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Boundary Bay Brewery

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STORY AND PHOTO BY TIM NEWCOMB

 

boundarybayWestern Washington beer palates have evolved alongside the brews at the nation’s largest brewpub, Bellingham’s Boundary Bay Brewery & Bistro. Since opening almost 15 years ago in downtown Bellingham, proprietor Ed Bennett and his brewers have been tinkering with the brewery’s recipes — and plan continual evaluation of the brews. And that has given Boundary Bay plenty of regional and national acclaim.

Even as their space limitations have capped the number of beers Boundary Bay can create, they have become the nation’s largest of 950 brewpubs—defined as a brewery that sells at least 25 percent of their beer on site. And with Boundary Bay churning out 5,738 barrels (31 gallons per barrel) of beer in 2009, that has entrenched the brewery in the palates of Bellingham residents.

Bennett earned a master’s degree in wine chemistry from UC Davis, but it was there he also took courses on crafting beer. “Pretty much from the get-go I wanted a brewpub,” he says. He put his undergraduate business degree, his MBA and CPA to use combining beer with a restaurant in a converted building on Bellingham’s Railroad Avenue. His brewpub model was a growing concept in the mid-90s, establishing him in Whatcom County, and Bennett says that the food—from enchiladas to smoked salmon chowder—helps diversify the crowd.

But what was popular 15 years ago isn’t what has them winning awards and landing on taps all over Washington pubs and restaurants now. Tastes, simply put, have evolved.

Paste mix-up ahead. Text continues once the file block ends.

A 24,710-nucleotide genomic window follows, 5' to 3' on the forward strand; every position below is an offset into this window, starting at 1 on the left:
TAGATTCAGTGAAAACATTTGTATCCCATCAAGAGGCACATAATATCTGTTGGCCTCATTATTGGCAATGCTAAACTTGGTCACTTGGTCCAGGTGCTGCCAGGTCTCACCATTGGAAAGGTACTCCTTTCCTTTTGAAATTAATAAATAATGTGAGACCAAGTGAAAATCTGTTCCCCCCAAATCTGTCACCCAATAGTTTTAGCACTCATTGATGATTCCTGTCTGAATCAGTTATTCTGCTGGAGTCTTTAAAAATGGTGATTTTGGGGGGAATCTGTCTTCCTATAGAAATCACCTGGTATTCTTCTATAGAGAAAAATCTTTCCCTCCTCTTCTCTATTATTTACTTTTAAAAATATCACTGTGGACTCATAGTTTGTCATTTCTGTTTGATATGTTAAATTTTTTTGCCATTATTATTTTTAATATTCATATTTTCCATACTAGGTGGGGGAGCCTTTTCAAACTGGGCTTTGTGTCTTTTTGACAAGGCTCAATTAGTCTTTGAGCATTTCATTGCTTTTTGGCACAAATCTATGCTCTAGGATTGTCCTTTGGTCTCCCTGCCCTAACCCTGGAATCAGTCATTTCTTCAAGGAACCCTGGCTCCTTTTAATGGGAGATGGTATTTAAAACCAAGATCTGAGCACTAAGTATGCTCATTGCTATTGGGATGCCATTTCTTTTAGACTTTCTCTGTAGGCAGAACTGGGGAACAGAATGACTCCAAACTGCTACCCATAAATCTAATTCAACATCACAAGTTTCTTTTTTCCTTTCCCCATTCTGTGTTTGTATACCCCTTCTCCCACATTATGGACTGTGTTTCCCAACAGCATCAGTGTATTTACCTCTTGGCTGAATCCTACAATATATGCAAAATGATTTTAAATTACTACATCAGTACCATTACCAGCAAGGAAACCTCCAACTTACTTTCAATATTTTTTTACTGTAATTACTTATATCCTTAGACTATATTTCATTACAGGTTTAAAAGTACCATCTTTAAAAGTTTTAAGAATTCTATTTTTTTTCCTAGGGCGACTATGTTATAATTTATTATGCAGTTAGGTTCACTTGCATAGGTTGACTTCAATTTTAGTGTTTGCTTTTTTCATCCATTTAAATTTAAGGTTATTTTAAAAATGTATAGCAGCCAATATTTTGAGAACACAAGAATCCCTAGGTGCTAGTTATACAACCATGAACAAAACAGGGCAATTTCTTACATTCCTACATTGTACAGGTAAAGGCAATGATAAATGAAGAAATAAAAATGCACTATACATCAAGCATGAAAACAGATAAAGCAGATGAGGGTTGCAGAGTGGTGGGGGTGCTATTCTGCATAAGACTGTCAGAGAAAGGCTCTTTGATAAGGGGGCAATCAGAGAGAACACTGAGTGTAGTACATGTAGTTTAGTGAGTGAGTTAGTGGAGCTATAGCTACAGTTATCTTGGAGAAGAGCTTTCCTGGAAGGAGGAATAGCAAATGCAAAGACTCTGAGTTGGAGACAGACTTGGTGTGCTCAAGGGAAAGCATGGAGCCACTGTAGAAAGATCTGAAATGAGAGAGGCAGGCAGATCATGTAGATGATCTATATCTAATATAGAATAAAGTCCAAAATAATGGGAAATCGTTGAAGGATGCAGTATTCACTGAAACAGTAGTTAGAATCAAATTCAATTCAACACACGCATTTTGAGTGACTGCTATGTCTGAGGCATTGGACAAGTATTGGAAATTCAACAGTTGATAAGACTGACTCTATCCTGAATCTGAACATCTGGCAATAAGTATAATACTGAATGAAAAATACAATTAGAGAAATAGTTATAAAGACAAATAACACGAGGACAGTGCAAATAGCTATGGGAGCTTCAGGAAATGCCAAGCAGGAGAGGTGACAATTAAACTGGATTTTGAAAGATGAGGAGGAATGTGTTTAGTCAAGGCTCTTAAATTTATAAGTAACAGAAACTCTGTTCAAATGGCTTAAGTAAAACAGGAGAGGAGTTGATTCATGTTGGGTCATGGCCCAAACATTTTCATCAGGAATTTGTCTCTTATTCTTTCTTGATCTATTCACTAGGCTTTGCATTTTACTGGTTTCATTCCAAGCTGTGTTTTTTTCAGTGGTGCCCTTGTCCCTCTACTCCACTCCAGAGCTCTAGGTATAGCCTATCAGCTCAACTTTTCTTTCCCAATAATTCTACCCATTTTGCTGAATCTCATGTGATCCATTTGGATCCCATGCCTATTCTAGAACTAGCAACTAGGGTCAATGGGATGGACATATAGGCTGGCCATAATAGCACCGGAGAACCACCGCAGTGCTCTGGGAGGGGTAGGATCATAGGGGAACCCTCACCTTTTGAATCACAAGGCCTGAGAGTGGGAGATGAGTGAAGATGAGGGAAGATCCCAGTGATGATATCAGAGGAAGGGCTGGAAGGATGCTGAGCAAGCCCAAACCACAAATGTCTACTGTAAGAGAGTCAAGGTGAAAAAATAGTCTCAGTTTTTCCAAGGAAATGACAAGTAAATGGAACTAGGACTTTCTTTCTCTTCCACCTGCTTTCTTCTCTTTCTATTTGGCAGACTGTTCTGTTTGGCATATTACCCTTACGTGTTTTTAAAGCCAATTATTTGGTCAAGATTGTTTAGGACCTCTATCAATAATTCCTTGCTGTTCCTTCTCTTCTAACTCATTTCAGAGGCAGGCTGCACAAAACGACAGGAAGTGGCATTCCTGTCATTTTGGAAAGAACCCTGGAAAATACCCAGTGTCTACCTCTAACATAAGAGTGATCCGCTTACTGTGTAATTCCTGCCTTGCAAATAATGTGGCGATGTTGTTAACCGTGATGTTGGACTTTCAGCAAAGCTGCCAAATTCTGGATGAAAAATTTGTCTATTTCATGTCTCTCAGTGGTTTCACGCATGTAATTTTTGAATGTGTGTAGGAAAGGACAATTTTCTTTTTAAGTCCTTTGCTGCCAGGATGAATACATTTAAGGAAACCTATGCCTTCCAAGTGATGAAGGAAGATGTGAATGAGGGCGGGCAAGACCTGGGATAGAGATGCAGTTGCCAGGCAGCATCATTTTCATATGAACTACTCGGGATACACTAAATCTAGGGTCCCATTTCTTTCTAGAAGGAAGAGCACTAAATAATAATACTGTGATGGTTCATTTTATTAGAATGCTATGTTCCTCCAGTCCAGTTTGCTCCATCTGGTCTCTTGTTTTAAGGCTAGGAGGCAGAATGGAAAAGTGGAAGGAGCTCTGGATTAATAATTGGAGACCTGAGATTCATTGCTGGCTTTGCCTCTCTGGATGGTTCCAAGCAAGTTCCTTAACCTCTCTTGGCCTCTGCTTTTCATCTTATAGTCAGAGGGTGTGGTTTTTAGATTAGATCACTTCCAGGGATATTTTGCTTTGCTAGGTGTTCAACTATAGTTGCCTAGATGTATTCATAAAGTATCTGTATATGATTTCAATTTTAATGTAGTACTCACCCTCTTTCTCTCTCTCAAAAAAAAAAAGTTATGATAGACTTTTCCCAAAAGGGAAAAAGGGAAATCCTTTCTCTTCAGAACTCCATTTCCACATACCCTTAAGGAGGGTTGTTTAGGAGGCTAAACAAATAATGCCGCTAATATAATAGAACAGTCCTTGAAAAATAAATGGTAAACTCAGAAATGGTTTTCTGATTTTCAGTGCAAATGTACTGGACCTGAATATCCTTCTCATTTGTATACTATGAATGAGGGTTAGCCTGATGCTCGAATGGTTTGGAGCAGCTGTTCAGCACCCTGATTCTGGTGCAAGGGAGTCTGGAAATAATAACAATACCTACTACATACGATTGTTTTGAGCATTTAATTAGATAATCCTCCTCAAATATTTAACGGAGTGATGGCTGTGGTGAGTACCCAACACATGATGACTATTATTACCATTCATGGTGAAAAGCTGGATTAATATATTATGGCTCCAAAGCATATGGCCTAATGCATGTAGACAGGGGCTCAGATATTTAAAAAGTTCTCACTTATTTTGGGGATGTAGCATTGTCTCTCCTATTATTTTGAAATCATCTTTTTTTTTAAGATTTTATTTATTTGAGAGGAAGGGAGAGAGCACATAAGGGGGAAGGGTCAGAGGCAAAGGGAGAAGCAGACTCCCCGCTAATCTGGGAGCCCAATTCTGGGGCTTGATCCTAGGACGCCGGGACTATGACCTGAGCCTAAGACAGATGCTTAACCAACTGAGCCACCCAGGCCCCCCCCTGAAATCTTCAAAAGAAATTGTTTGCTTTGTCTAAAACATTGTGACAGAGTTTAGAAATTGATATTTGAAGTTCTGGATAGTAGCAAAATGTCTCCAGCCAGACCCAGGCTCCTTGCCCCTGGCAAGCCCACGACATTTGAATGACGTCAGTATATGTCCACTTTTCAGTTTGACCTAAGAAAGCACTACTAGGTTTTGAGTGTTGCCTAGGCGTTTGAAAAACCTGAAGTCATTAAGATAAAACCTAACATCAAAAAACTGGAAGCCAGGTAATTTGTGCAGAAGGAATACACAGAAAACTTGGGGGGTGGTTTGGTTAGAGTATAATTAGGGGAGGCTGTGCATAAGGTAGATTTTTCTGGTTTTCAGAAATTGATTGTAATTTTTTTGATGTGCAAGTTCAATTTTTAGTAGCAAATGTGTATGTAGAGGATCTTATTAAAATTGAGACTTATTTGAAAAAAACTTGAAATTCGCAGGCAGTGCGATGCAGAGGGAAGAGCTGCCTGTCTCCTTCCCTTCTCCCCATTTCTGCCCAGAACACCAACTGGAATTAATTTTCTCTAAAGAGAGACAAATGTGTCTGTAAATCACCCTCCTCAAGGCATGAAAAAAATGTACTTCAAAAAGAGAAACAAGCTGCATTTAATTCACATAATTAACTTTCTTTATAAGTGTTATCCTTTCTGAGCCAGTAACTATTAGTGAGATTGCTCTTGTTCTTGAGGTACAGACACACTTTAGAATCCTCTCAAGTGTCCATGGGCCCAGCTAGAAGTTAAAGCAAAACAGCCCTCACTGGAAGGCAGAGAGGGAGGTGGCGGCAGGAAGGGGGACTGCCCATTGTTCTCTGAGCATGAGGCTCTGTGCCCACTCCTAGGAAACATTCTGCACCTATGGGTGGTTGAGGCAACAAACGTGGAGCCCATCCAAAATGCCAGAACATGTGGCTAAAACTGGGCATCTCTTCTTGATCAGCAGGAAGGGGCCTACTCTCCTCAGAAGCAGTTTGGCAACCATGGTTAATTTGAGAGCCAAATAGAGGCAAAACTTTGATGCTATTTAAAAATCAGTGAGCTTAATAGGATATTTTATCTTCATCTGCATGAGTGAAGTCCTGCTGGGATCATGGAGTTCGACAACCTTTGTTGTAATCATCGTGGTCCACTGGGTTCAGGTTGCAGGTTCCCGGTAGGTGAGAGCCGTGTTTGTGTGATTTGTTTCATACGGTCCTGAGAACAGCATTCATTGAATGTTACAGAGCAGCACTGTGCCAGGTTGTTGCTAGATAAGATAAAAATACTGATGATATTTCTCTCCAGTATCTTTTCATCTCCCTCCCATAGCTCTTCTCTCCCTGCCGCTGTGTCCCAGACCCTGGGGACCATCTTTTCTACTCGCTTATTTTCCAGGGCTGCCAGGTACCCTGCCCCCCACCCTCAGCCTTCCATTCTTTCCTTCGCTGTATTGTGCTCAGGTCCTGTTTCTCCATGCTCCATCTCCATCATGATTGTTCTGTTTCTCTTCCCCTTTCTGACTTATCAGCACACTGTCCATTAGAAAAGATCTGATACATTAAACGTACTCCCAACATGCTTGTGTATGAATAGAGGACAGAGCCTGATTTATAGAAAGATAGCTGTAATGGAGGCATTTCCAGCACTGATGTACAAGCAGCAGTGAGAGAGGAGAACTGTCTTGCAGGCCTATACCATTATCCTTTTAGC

Boundary Bay’s India Pale Ale (IPA) has skyrocketed in popularity, but they didn’t even open with an IPA on tap. For years, it was Boundary Bay’s Scotch Ale (with a touch of sweetness) that was the flagship beer. It remains their number-two seller with a strong local cult following. As customers clamored for a hoppier, more complex beer, the IPA—which debuted a year after opening—and other complex beers (including Imperial IPA, and Imperial Oatmeal Stout) have also become signature tastes. Bennett says that anyone can make a strong beer, but the key is to have flavors and aromas with complexity and balance.

“As the industry evolves, the opportunity to educate people’s palates on craft beer comes with it,” Bennett says. It is like wine, where people start where they feel comfortable, but some choose new, perhaps more challenging, flavors over time. In the last five to 10 years, the big, hoppy flavors of IPAs have taken Boundary Bay past Bellingham and across the state.

Some of Boundary Bay’s most popular brews have undergone evolution. The Bellingham Blonde started as the Shuksan Gold, but after just a couple of years shifted to where it is now in taste and name. “It has evolved in a controlled manner to where we say ‘that’s the recipe we want,'” Bennett says.

Where some microbrewers test repeatedly until they get exactly what they want, Boundary Bay lets the consumers and the brewers work together to drive recipe tweaks over time. They’ve never thrown out a batch. “The pub is really like a laboratory where we get feedback,” Bennett says. After all, the brewers are like chefs working with recipes, knowing fairly well what their components will taste like put together before the process even starts.